When Nyamuragi, an adolescent mute, attempts to ask a young woman in rural Burundi for directions to an appropriate place to relieve himself, his gestures are mistaken as premeditation for rape. To the young woman’s community, his fleeing confirms his guilt, setting off a chain reaction of pursuit, mob justice, and Nyamuragi’s attempts at explanation.
First of all, I got to say I really like how this book is packaged. Bit weird I know but bear with me. Baho! is such a short book, only 90 pages, and the book itself is just tiny and the cover has a buttery feel and it’s just a generally nice book.
Now onto the content of said book. Baho! is told from multiple characters points of view. While most of the time the point of view changes at the start of a new chapter, sometimes it happens during a chapter after a line break and it did take me a little while to figure out who’s head I was now in especially if it was a point of view we hadn’t seen before. I think the one-eyed old lady was my favourite POV as she is one of those characters who seemed to pick up things that others missed but the sections from Nyamuragi’s POV, especially after the misunderstanding and the mob’s reaction to him, were really quite sad. It’s easy to understand his confusion while equally seeing how the young woman misconstrued what he was trying to gesture to her.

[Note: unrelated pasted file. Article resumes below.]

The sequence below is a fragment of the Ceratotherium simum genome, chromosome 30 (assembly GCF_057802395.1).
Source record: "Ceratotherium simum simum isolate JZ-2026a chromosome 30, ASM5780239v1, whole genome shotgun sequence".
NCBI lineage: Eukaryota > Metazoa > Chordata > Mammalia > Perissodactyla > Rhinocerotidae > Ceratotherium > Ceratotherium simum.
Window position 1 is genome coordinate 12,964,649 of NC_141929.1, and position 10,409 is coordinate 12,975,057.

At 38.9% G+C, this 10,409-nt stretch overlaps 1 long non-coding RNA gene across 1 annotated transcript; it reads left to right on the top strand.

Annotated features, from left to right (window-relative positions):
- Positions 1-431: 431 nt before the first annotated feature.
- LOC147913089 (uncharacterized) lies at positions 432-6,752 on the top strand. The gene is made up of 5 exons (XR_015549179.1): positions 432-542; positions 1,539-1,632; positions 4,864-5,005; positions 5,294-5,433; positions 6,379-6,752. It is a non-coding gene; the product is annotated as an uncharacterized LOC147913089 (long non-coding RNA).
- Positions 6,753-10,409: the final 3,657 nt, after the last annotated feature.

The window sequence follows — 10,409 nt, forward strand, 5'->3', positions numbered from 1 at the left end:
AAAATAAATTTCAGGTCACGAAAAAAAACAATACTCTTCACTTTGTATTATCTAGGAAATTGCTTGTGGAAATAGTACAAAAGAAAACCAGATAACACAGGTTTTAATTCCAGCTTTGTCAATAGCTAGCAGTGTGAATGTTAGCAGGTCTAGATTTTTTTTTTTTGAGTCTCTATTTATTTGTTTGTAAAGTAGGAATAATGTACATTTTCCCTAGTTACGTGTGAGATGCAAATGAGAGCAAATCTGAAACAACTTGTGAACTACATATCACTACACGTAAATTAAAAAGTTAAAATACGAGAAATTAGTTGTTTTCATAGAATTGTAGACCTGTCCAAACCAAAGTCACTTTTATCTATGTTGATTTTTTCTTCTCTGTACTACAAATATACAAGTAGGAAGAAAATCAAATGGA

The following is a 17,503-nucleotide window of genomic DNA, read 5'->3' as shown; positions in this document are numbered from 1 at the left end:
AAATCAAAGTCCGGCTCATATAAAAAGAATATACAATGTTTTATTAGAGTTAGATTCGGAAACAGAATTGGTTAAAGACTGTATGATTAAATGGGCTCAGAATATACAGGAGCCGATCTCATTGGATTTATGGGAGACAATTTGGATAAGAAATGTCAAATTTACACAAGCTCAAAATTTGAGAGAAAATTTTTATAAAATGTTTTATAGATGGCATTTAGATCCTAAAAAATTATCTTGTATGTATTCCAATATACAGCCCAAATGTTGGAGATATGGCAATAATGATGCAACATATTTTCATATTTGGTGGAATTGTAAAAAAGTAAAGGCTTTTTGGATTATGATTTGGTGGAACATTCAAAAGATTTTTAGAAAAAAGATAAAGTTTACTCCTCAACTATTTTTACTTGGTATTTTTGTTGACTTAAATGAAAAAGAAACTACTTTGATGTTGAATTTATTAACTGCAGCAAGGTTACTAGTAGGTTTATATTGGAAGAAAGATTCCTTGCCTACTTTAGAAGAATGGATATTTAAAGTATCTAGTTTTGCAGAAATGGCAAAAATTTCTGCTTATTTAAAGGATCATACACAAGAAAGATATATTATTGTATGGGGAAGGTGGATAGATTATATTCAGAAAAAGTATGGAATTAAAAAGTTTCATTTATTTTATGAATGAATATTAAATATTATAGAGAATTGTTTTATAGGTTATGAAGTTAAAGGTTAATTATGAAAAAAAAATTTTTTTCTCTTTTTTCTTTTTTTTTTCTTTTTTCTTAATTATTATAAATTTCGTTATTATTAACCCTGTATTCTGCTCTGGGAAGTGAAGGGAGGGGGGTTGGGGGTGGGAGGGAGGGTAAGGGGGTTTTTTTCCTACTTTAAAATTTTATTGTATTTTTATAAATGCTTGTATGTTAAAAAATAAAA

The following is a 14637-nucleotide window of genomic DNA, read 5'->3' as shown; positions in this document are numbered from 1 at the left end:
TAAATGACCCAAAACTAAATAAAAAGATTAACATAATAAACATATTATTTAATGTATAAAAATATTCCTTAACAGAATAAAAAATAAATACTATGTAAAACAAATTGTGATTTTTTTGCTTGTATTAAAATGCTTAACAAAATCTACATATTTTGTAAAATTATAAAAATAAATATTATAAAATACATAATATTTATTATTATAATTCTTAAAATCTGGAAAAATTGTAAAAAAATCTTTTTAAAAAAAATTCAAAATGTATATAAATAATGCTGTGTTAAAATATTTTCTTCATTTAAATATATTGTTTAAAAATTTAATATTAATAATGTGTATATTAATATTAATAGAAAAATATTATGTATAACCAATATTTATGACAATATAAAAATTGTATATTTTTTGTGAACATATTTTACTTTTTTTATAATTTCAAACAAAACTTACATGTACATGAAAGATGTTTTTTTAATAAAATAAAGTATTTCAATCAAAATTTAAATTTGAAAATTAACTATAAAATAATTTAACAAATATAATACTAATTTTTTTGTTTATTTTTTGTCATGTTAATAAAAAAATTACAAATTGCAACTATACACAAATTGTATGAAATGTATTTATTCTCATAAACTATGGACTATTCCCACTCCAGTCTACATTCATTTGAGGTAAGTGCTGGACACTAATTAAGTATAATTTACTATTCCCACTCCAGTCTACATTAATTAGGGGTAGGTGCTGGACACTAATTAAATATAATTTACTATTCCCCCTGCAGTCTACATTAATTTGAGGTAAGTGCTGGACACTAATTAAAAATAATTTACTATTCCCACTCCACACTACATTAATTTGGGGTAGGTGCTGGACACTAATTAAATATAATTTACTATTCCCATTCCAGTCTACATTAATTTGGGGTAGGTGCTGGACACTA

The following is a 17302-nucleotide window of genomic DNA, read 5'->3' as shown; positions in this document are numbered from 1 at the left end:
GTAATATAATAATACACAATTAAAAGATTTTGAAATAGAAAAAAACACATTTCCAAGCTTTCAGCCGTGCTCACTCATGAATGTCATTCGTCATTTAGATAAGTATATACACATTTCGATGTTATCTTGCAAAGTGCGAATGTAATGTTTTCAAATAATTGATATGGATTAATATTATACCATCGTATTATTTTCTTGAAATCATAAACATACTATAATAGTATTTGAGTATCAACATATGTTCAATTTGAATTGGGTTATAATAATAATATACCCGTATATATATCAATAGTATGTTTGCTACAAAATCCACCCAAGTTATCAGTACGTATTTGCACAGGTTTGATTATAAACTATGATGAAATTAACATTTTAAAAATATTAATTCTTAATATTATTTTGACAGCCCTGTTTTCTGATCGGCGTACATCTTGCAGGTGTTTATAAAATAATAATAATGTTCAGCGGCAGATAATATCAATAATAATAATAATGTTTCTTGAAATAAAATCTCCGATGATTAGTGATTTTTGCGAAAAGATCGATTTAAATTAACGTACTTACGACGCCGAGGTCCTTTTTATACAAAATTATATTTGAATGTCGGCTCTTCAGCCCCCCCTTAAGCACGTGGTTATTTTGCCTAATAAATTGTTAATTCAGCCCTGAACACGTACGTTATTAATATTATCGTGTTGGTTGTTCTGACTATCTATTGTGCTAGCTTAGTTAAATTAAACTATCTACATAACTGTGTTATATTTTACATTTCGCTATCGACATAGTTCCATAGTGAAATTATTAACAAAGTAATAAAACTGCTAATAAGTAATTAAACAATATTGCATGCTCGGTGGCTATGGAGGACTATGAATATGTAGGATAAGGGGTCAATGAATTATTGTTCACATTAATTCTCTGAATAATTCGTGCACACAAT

Baho! covers so many themes in such a short number of pages. There’s rape culture and mob mentality, how both can be full of contradictions, misogyny and how in a patriarchal society young women are seen as something pure and that needs protecting, generational and class gaps, and just general refusal to try and accept and understand disabled people.
While the misunderstanding with Nyamuragi is happening there are memories and stories told that sometimes feel a little out of place or at least have you wondering where the story’s going for a moment. There’s Nyamuragi’s childhood and how his mutism has affected his life but there’s also a story told by the one-eyed old lady that is more like a cautionary tale rather than anything that has a direct relation to the main story.
Overall, Baho! is an interesting short story with a lot to it that would be worth discussing with others. It’s a story that’s often vivid in its descriptions, so much so that some are unsettling, but equally there’s a few moments that are surprisingly sweet. It certainly fits a lot in.